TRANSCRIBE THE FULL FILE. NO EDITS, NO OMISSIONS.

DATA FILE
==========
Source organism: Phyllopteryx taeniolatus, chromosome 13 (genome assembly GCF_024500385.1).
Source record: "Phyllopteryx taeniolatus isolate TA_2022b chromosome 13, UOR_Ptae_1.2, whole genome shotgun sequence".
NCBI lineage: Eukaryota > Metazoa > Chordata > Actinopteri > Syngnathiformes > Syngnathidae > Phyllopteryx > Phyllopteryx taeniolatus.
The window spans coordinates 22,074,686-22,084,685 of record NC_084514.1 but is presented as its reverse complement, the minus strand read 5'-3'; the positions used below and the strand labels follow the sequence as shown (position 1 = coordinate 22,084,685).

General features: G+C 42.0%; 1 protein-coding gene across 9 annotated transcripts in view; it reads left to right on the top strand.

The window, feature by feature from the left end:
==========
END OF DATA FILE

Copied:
Source organism: Phyllopteryx taeniolatus, chromosome 13 (genome assembly GCF_024500385.1).
Source record: "Phyllopteryx taeniolatus isolate TA_2022b chromosome 13, UOR_Ptae_1.2, whole genome shotgun sequence".
NCBI lineage: Eukaryota > Metazoa > Chordata > Actinopteri > Syngnathiformes > Syngnathidae > Phyllopteryx > Phyllopteryx taeniolatus.
The window spans coordinates 22,074,686-22,084,685 of record NC_084514.1 but is presented as its reverse complement, the minus strand read 5'-3'; the positions used below and the strand labels follow the sequence as shown (position 1 = coordinate 22,084,685).

General features: G+C 42.0%; 1 protein-coding gene across 9 annotated transcripts in view; it reads left to right on the top strand.

The window, feature by feature from the left end: